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New light shed on adolescent mental health disorders

Brain’s inability to rid itself of unnecessary connections may be an underlying factor, new research indicates

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Problems with the brain’s ability to rid itself of unnecessary connections may be an underlying factor in a wide range of mental health disorders that begin during adolescence. 

New research has been hailed as helping to explain why people are often affected by more than one mental health disorder, and may in future help identify those at greatest risk.

Globally, one in seven adolescents – aged ten to 19 years old – experiences mental health disorders, according to the World Health Organization (WHO). 

Depression, anxiety and behavioural disorders, such as attention deficit hyperactivity disorder (ADHD), are among the leading causes of illness and disability among young people, and adolescents will commonly have more than one mental health disorder.

Many mental health problems emerge during adolescence. Among these are disorders such as depression and anxiety, which manifest as ‘internalising’ symptoms, including low mood and worrying. Other conditions such as attention deficit hyperactivity disorder (ADHD) manifest as ‘externalising’ symptoms, such as impulsive behaviour.

Professor Barbara Sahakian, from the Department of Psychiatry at the University of Cambridge, said: “Young people often experience multiple mental health disorders, beginning in adolescence and continuing – and often transforming – into adult life. 

“This suggests that there’s a common brain mechanism that could explain the onset of these mental health disorders during this critical time of brain development.”

The international consortium of researchers say they have identified a characteristic pattern of brain activity among these adolescents, which they have termed the ‘neuropsychopathological factor’, or NP factor for short.

The team in the study examined data from 1,750 adolescents, aged 14 years, from the IMAGEN cohort, a European research project examining how biological, psychological, and environmental factors during adolescence may influence brain development and mental health.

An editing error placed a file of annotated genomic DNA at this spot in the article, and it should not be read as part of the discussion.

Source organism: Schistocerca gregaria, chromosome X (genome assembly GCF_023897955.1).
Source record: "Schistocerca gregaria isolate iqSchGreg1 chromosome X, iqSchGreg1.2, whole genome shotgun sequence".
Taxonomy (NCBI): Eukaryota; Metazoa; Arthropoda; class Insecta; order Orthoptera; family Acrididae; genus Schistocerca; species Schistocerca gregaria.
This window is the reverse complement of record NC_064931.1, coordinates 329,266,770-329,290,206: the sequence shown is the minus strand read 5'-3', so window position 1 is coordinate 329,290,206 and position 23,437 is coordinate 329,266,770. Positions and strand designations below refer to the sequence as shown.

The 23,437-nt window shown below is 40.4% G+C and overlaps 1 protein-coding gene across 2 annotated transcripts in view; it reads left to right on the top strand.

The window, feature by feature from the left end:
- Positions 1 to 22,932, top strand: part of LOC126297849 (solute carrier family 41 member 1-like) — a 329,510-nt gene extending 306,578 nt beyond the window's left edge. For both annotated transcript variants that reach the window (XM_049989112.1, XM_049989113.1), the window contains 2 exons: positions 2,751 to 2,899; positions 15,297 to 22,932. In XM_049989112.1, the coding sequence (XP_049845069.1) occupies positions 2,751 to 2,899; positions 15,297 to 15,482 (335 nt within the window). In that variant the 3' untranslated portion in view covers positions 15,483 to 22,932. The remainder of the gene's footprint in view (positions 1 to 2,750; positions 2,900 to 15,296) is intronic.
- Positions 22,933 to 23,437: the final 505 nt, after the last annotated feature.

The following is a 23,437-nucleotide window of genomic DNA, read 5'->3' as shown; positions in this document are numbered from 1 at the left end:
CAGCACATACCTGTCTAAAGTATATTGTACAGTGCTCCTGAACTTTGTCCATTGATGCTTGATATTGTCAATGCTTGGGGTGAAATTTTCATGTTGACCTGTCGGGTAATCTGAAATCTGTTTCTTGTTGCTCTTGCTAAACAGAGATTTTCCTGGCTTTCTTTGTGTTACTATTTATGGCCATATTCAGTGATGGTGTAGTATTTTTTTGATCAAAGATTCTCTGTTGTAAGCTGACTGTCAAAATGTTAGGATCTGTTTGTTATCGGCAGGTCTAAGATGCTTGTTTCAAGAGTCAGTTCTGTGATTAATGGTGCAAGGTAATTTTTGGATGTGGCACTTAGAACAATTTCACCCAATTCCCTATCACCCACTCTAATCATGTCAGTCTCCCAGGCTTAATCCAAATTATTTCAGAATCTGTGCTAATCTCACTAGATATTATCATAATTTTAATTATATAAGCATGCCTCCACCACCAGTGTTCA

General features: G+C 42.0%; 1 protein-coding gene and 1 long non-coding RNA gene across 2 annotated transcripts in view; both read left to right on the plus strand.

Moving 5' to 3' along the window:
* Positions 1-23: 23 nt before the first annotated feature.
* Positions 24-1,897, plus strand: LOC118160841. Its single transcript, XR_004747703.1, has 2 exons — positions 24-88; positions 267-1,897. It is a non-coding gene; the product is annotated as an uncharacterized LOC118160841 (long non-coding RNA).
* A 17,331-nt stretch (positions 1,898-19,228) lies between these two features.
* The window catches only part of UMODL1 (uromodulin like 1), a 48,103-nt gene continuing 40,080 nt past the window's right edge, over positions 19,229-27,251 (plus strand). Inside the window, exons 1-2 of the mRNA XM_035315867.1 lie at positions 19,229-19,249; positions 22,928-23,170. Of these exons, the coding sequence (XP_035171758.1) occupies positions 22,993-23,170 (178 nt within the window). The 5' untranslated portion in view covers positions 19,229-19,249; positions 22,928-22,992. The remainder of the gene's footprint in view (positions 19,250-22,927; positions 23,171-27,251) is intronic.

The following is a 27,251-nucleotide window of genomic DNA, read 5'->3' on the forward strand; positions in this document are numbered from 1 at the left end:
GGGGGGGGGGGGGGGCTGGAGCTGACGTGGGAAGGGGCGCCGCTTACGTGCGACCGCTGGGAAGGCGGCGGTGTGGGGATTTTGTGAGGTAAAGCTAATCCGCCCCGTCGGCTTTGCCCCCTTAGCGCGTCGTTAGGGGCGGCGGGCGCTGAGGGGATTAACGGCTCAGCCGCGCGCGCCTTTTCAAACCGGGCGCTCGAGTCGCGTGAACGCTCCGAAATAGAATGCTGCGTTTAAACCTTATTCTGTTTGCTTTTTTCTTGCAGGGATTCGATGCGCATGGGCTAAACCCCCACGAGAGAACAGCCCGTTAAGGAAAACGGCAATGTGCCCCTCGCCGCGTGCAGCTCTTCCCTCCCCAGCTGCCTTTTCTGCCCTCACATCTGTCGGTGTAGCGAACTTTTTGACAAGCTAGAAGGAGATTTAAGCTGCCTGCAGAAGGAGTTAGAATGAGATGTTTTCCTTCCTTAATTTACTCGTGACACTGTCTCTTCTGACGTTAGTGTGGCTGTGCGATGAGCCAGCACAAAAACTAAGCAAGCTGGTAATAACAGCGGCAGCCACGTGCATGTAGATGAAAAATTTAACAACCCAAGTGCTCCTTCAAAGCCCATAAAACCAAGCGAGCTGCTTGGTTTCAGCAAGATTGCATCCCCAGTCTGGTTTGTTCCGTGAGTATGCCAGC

In particular, they examined imaging data from brain scans taken while participants took part in cognitive tasks, looking for patterns of brain connectivity – in other words, how different regions of the brain communicate with each other.

Adolescents who experienced mental health problems – regardless of whether their disorder was one of internalising or externalising symptoms, or whether they experienced multiple disorders – showed similar patterns of brain activity. 

These patterns – the NP factor – were largely apparent in the frontal lobes, the area at the front of the brain responsible for executive function which, among other functions, controls flexible thinking, self-control and emotional behaviour.

The researchers confirmed their findings by replicating them in 1,799 participants from the ABCD Study in the USA, a long-term study of brain development and child health, and by studying patients who had received psychiatric diagnoses.

When the team looked at genetic data from the IMAGEN cohort, they found that the NP factor was strongest in individuals who carried a particular variant of the gene IGSF11 that has been previously associated with multiple mental health disorders. 

This gene is known to play an important role in synaptic pruning, a process whereby unnecessary brain connections – synapses – are discarded. 

Problems with pruning may particularly affect the frontal lobes, since these regions are the last brain areas to complete development in adolescents and young adults.

Dr Tianye Jia, from the Institute of Science and Technology for Brain-Inspired Intelligence, Fudan University, Shanghai, China and the Institute of Psychiatry, Psychology & Neuroscience, King’s College London, said: “As we grow up, our brains make more and more connections. This is a normal part of our development. 

“But too many connections risk making the brain inefficient. Synaptic pruning helps ensure that brain activity doesn’t get drowned out in ‘white noise’.

“Our research suggests that when this important pruning process is disrupted, it affects how brain regions talk to each other. As this impact is seen most in the frontal lobes, this then has implications for mental health.”

The researchers say that the discovery of the NP factor could help identify those young people at greatest risk of compounding mental health problems.

Professor Jianfeng Feng, from Fudan University in Shanghai, China, and the University of Warwick, said: “We know that many mental health disorders begin in adolescence and that individuals who develop one disorder are at increased risk of developing other disorders, too. 

“By examining brain activity and looking for this NP factor, we might be able to detect those at greatest risk sooner, offering us more opportunity to intervene and reduce this risk.”

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